Being challenged in life is inevitable. But being defeated is optional.
The other night, my mom and I were watching our nightly telenovelas and we jumped into the topic about her being incapacitated. We really never talk much about her deteriorating inability to ambulate. Except that night. She talked about the days when she could walk without difficulty and the sudden deterioration in walking, her feeling useless and being a burden, her self-pity, and my father who had passed away almost 24 years ago. And she shed some tears. And was fighting back mine.
She turns 81 this year. And I can completely understand her situation because of her condition. I could only comfort her and told her a story.
I chanced upon the story of a young boy who had a whole life ahead. At 17, while on a vacation with friends in Portugal, he met an accident. It would change his world. His life, and that of his family & friends, would never be the same again. The terrible accident left him paralyzed from the neck down. His youth and his future had been taken away from him that fateful day.
In spite of his condition, this young man fought his daily battles. He gathered strength from believing in daily miracles. Not in regaining his strength and motor faculties from his disability, but in harnessing whatever faculties he had left from his disability.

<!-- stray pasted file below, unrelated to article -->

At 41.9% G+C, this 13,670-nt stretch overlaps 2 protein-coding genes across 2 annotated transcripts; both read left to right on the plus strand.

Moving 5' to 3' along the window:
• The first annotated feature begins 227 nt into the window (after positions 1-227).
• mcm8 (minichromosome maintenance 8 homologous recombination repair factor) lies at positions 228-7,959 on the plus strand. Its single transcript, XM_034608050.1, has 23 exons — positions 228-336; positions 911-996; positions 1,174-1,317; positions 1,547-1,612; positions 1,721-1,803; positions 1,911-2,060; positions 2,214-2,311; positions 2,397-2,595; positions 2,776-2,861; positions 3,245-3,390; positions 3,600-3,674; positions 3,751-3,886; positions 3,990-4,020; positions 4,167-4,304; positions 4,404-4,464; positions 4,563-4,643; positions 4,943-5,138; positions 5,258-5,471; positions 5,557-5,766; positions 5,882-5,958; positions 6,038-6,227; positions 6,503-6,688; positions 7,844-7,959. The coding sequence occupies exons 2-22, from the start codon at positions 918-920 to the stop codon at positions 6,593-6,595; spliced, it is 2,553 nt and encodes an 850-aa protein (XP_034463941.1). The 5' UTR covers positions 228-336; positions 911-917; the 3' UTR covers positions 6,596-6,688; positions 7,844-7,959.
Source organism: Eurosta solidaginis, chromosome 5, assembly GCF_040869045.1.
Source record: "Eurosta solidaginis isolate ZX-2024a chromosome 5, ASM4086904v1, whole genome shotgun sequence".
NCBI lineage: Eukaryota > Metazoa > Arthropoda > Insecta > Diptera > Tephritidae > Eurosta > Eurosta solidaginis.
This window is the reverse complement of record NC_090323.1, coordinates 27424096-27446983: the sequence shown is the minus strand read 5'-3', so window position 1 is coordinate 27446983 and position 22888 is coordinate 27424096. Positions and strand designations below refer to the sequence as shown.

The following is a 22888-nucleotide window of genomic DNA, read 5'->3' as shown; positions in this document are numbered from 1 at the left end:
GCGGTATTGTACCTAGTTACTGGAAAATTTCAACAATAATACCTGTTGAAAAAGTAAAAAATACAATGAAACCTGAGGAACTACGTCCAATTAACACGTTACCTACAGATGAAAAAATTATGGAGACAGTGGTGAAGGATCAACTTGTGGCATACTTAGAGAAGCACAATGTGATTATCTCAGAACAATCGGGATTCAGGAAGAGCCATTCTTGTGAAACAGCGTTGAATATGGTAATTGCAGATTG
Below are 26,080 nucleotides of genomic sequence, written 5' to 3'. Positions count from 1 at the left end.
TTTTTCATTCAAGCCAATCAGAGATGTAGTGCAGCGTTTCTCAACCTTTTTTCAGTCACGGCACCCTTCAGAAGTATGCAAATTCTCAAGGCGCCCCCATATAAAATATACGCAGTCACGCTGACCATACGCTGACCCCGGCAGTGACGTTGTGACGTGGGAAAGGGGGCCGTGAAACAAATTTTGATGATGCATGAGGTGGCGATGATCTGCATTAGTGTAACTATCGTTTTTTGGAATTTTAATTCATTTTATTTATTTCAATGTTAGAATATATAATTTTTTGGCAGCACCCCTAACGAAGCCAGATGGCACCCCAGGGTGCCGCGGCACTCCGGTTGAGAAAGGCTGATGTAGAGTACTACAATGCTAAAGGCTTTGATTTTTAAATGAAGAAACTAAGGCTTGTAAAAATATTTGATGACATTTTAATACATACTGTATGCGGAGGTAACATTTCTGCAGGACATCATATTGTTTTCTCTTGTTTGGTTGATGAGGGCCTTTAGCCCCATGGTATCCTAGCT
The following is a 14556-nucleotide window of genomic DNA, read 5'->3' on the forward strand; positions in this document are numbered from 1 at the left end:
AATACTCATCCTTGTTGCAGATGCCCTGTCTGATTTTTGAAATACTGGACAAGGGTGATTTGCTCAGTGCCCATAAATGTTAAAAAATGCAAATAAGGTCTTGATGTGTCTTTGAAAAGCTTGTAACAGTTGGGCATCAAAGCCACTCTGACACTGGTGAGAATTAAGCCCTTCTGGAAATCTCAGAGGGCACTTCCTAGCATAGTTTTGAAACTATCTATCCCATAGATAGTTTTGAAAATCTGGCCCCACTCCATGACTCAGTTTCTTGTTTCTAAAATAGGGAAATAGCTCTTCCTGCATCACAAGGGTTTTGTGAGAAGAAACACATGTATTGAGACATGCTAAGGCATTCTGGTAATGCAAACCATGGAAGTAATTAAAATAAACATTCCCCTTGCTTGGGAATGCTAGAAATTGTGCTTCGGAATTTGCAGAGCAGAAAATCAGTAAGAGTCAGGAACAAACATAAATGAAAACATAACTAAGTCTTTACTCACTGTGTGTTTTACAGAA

Almost a decade later, this former rugby player displays one of the most incredible dispositions in life. In spite of his paraplegia, he now paints with his mouth with a special stylus and easel and engages in public speaking.
In his Tweeter feed on Aug 3, 2015, he says, “we’re all too busy wishing something was different in our lives to realise that most of what we have is good; great actually”.
And as he rebuilt his life, there were trolls who continued to put him down. Until J.K. Rowling took to Twitter to praise this young man’s resilience.
In 2017, he published an inspirational memoir entitled “The Little Big Things” with a foreword from Rowling.
His name is Henry Fraser.
Whether you’re 8 or 80, life will never be fair all the time. It’s how we make out of what we have that matters.
I told my mom that she has all her faculties intact and that her ambulatory challenges should never serve as a hindrance to her. Our stories never end at an age. Her disability is just a setback. Not a death sentence. Even at 80, she should make the best out of everyday because everyday can be a good day.
Everything happens for a reason. That reason causes change. Sometimes it hurts, but in the end, it’s all the best.
And as long as I still can, I will see her through every day as a good day.